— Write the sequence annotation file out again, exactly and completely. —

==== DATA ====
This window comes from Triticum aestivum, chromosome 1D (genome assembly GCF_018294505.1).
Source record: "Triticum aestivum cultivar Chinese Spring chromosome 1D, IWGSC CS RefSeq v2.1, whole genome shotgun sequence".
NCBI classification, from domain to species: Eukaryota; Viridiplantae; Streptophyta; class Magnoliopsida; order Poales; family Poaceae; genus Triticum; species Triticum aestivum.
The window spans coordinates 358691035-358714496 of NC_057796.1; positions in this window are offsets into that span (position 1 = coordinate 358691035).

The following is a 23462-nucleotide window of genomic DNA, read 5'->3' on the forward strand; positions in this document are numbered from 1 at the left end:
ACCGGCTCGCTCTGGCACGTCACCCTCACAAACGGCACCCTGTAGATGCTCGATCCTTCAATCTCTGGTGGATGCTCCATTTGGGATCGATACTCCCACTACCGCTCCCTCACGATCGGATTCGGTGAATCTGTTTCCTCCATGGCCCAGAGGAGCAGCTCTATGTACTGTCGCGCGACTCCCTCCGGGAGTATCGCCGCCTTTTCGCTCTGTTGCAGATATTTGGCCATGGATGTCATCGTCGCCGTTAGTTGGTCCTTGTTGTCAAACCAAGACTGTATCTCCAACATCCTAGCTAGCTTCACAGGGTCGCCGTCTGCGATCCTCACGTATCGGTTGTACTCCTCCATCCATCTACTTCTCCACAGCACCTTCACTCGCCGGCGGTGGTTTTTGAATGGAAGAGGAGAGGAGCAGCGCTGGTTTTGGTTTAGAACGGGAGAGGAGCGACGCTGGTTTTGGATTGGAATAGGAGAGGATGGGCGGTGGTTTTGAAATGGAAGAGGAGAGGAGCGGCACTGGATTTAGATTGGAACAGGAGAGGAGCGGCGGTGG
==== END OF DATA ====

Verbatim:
This window comes from Triticum aestivum, chromosome 1D (genome assembly GCF_018294505.1).
Source record: "Triticum aestivum cultivar Chinese Spring chromosome 1D, IWGSC CS RefSeq v2.1, whole genome shotgun sequence".
NCBI classification, from domain to species: Eukaryota; Viridiplantae; Streptophyta; class Magnoliopsida; order Poales; family Poaceae; genus Triticum; species Triticum aestivum.
The window spans coordinates 358691035-358714496 of NC_057796.1; positions in this window are offsets into that span (position 1 = coordinate 358691035).

The following is a 23462-nucleotide window of genomic DNA, read 5'->3' on the forward strand; positions in this document are numbered from 1 at the left end:
ACCGGCTCGCTCTGGCACGTCACCCTCACAAACGGCACCCTGTAGATGCTCGATCCTTCAATCTCTGGTGGATGCTCCATTTGGGATCGATACTCCCACTACCGCTCCCTCACGATCGGATTCGGTGAATCTGTTTCCTCCATGGCCCAGAGGAGCAGCTCTATGTACTGTCGCGCGACTCCCTCCGGGAGTATCGCCGCCTTTTCGCTCTGTTGCAGATATTTGGCCATGGATGTCATCGTCGCCGTTAGTTGGTCCTTGTTGTCAAACCAAGACTGTATCTCCAACATCCTAGCTAGCTTCACAGGGTCGCCGTCTGCGATCCTCACGTATCGGTTGTACTCCTCCATCCATCTACTTCTCCACAGCACCTTCACTCGCCGGCGGTGGTTTTTGAATGGAAGAGGAGAGGAGCAGCGCTGGTTTTGGTTTAGAACGGGAGAGGAGCGACGCTGGTTTTGGATTGGAATAGGAGAGGATGGGCGGTGGTTTTGAAATGGAAGAGGAGAGGAGCGGCACTGGATTTAGATTGGAACAGGAGAGGAGCGGCGGTGG